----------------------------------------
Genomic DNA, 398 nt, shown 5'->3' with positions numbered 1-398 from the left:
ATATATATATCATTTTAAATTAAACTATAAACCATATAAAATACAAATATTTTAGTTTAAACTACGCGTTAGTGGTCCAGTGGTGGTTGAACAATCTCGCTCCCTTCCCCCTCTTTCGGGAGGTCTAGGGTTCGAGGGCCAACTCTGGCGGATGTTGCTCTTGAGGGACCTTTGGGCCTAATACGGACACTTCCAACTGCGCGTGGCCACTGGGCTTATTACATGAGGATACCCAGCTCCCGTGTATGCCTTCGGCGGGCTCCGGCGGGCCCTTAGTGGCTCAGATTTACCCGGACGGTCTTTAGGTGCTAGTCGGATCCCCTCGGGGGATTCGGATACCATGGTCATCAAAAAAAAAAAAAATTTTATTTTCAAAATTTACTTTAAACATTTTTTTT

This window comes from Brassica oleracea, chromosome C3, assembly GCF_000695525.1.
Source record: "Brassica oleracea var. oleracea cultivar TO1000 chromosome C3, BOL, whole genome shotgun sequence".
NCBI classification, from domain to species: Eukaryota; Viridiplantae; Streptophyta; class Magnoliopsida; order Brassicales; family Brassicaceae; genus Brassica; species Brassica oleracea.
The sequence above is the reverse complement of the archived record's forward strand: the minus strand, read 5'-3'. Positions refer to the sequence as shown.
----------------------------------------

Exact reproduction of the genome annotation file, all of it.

Genomic DNA, 398 nt, shown 5'->3' with positions numbered 1-398 from the left:
ATATATATATCATTTTAAATTAAACTATAAACCATATAAAATACAAATATTTTAGTTTAAACTACGCGTTAGTGGTCCAGTGGTGGTTGAACAATCTCGCTCCCTTCCCCCTCTTTCGGGAGGTCTAGGGTTCGAGGGCCAACTCTGGCGGATGTTGCTCTTGAGGGACCTTTGGGCCTAATACGGACACTTCCAACTGCGCGTGGCCACTGGGCTTATTACATGAGGATACCCAGCTCCCGTGTATGCCTTCGGCGGGCTCCGGCGGGCCCTTAGTGGCTCAGATTTACCCGGACGGTCTTTAGGTGCTAGTCGGATCCCCTCGGGGGATTCGGATACCATGGTCATCAAAAAAAAAAAAAATTTTATTTTCAAAATTTACTTTAAACATTTTTTTT

This window comes from Brassica oleracea, chromosome C3, assembly GCF_000695525.1.
Source record: "Brassica oleracea var. oleracea cultivar TO1000 chromosome C3, BOL, whole genome shotgun sequence".
NCBI classification, from domain to species: Eukaryota; Viridiplantae; Streptophyta; class Magnoliopsida; order Brassicales; family Brassicaceae; genus Brassica; species Brassica oleracea.
The sequence above is the reverse complement of the archived record's forward strand: the minus strand, read 5'-3'. Positions refer to the sequence as shown.